Love Songs of a Zen Romantic
A love match progresses, matures to fruition, and inevitably ends as life does, in imitation of the growing season. These poems of engagement and sustenance are organized into three chapters: Melody, Rhythm, and Harmony. Sixteen of the seventeen pieces work perfectly well, even one rendered in both English and Italian, though “The Hands of Rodin” succumbs to bland repetition.
The Zen Romantic shows in “Elk Island” that he’s been to places like Gary Snyder’s Maverick Bar: “on Elk Island we grow / three day beards and dream / of bursting into crowded bar rooms / looking for women / and chanting the names of stars.”
Not to take an ounce of credit from a fully capable poet, but this book’s prime competitive advantage rests with the truly gorgeous pastel plates. The illustrations feature lustrous color, iridescent archetypal figures (some nudes, some clothed) and curvilinear divisions of farmscapes. Several images reveal the ground level as an equator rather than a floor, with underground activity just as fundamental to the message.
Several schools of art factor in, including elements of Dalist surrealism. Symbolist components such as burning hearts and calla lilies recur. Expressionist Marc Chagall’s substantial influence is acknowledged indirectly by an opening epigram extolling the value of love. The closest tribute, a plate called “Heels Over Head” harkens back to his “Acrobat” with its back-bent contortionist’s pose. Feminine fertility sustains the agrarian organism throughout. The more rarely appearing male lover appears satiated and at peace in the presence of the female; the implication is that his own nature, though positive, isn’t sufficient for continued growth.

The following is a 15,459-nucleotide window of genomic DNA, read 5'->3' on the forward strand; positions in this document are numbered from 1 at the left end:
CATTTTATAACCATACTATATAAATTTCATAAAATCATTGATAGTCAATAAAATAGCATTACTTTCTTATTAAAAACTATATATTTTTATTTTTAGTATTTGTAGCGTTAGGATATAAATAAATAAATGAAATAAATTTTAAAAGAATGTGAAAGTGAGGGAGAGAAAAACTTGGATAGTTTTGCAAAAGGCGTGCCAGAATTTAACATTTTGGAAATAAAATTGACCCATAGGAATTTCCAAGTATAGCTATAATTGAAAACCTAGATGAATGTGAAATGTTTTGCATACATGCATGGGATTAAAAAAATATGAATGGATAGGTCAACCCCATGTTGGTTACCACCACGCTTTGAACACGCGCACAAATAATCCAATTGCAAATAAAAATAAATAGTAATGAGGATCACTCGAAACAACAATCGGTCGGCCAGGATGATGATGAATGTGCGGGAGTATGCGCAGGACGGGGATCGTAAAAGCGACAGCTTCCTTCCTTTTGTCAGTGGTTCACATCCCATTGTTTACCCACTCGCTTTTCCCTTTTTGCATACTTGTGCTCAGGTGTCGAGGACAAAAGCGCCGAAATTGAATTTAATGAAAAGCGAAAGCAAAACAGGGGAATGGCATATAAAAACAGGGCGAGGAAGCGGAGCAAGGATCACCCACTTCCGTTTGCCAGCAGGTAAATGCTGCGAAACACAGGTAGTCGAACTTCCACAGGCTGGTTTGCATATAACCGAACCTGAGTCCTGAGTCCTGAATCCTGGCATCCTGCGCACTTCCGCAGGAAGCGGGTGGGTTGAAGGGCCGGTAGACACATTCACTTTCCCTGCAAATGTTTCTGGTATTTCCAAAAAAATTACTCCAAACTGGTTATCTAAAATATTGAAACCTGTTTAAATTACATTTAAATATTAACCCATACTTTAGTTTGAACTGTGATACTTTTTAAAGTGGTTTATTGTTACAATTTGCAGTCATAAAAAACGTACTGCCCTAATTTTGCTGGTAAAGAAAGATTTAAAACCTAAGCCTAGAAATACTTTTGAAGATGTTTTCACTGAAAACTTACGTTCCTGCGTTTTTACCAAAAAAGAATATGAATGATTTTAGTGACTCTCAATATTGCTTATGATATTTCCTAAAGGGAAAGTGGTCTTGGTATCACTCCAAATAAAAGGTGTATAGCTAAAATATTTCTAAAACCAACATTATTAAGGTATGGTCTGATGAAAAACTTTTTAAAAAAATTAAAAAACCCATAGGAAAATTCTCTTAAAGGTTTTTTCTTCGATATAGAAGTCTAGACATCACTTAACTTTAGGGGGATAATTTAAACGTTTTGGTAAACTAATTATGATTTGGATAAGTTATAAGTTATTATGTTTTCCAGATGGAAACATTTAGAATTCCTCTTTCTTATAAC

Pulichino began life in the hometown of William Carlos Williams and now resides a short walk from the iconic independent bookstore of Lawrence Ferlinghetti in San Francisco. He’s a former instructor of poetry and creative writing at Douglass College. Northern California-based Julie Higgins incorporates the folklore of the Northwest’s native peoples. The layout and design by Theresa Whitehill of Colored Horse Studios further cements an impression of quality professionalism, integrating the components for maximum synergy. One tiny gripe though, the page numbering uses nearly invisible ink.
The poems of Illuminated Heart create a mood by blending metaphors with concretions, couching it all in the kinds of deceptively simple language which takes a great deal of mental work to achieve. A wedding piece called “Miracles of the Vine” demonstrates how a celebration of the oldest and most universal theme somehow comes off cliché-free, sans irony: “what astonishes me most about you / is your living at the edge of the miracle, / creating the best out of a long, late harvest / making it last.” This little treasure deserves a spot on anyone’s shelf.